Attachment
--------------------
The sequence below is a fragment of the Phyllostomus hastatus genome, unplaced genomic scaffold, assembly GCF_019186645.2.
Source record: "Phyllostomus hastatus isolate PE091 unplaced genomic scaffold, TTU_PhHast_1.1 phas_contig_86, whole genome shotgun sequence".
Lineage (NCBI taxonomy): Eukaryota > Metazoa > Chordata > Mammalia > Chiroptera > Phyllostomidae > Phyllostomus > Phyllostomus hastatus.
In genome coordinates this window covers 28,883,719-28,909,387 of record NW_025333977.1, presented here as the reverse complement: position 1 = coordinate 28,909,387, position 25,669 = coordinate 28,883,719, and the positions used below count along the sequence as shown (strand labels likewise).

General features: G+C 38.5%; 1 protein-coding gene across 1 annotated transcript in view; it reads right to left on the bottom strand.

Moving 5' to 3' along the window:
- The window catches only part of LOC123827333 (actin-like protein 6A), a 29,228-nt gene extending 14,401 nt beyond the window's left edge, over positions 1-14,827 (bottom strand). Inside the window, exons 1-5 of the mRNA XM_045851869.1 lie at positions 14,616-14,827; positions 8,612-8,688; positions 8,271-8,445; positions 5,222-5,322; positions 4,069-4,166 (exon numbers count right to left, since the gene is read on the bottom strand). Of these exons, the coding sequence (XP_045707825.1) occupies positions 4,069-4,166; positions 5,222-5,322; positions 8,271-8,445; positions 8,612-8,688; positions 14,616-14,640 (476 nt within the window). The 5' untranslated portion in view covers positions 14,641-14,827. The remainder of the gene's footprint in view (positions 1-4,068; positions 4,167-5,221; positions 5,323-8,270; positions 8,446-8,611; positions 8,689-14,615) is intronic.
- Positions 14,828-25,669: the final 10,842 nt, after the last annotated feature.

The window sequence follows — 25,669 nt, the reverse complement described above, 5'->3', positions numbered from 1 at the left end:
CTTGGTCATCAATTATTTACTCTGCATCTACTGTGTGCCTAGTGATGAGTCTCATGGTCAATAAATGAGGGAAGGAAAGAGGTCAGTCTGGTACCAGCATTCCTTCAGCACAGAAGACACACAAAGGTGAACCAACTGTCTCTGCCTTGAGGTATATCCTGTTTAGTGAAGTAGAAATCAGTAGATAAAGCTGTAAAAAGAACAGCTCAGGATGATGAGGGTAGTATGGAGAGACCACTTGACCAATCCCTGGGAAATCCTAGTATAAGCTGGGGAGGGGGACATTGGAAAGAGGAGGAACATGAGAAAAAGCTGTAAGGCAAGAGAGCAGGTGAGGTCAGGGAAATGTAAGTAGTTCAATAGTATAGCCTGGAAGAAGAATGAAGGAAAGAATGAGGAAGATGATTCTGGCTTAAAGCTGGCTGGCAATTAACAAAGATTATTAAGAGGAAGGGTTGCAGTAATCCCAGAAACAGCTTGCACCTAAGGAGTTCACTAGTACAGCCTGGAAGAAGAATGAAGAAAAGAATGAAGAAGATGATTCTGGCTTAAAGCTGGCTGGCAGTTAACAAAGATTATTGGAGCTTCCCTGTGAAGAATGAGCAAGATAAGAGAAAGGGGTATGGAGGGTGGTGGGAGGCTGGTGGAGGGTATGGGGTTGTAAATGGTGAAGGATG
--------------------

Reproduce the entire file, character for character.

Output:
The sequence below is a fragment of the Phyllostomus hastatus genome, unplaced genomic scaffold, assembly GCF_019186645.2.
Source record: "Phyllostomus hastatus isolate PE091 unplaced genomic scaffold, TTU_PhHast_1.1 phas_contig_86, whole genome shotgun sequence".
Lineage (NCBI taxonomy): Eukaryota > Metazoa > Chordata > Mammalia > Chiroptera > Phyllostomidae > Phyllostomus > Phyllostomus hastatus.
In genome coordinates this window covers 28,883,719-28,909,387 of record NW_025333977.1, presented here as the reverse complement: position 1 = coordinate 28,909,387, position 25,669 = coordinate 28,883,719, and the positions used below count along the sequence as shown (strand labels likewise).

General features: G+C 38.5%; 1 protein-coding gene across 1 annotated transcript in view; it reads right to left on the bottom strand.

Moving 5' to 3' along the window:
- The window catches only part of LOC123827333 (actin-like protein 6A), a 29,228-nt gene extending 14,401 nt beyond the window's left edge, over positions 1-14,827 (bottom strand). Inside the window, exons 1-5 of the mRNA XM_045851869.1 lie at positions 14,616-14,827; positions 8,612-8,688; positions 8,271-8,445; positions 5,222-5,322; positions 4,069-4,166 (exon numbers count right to left, since the gene is read on the bottom strand). Of these exons, the coding sequence (XP_045707825.1) occupies positions 4,069-4,166; positions 5,222-5,322; positions 8,271-8,445; positions 8,612-8,688; positions 14,616-14,640 (476 nt within the window). The 5' untranslated portion in view covers positions 14,641-14,827. The remainder of the gene's footprint in view (positions 1-4,068; positions 4,167-5,221; positions 5,323-8,270; positions 8,446-8,611; positions 8,689-14,615) is intronic.
- Positions 14,828-25,669: the final 10,842 nt, after the last annotated feature.

The window sequence follows — 25,669 nt, the reverse complement described above, 5'->3', positions numbered from 1 at the left end:
CTTGGTCATCAATTATTTACTCTGCATCTACTGTGTGCCTAGTGATGAGTCTCATGGTCAATAAATGAGGGAAGGAAAGAGGTCAGTCTGGTACCAGCATTCCTTCAGCACAGAAGACACACAAAGGTGAACCAACTGTCTCTGCCTTGAGGTATATCCTGTTTAGTGAAGTAGAAATCAGTAGATAAAGCTGTAAAAAGAACAGCTCAGGATGATGAGGGTAGTATGGAGAGACCACTTGACCAATCCCTGGGAAATCCTAGTATAAGCTGGGGAGGGGGACATTGGAAAGAGGAGGAACATGAGAAAAAGCTGTAAGGCAAGAGAGCAGGTGAGGTCAGGGAAATGTAAGTAGTTCAATAGTATAGCCTGGAAGAAGAATGAAGGAAAGAATGAGGAAGATGATTCTGGCTTAAAGCTGGCTGGCAATTAACAAAGATTATTAAGAGGAAGGGTTGCAGTAATCCCAGAAACAGCTTGCACCTAAGGAGTTCACTAGTACAGCCTGGAAGAAGAATGAAGAAAAGAATGAAGAAGATGATTCTGGCTTAAAGCTGGCTGGCAGTTAACAAAGATTATTGGAGCTTCCCTGTGAAGAATGAGCAAGATAAGAGAAAGGGGTATGGAGGGTGGTGGGAGGCTGGTGGAGGGTATGGGGTTGTAAATGGTGAAGGATG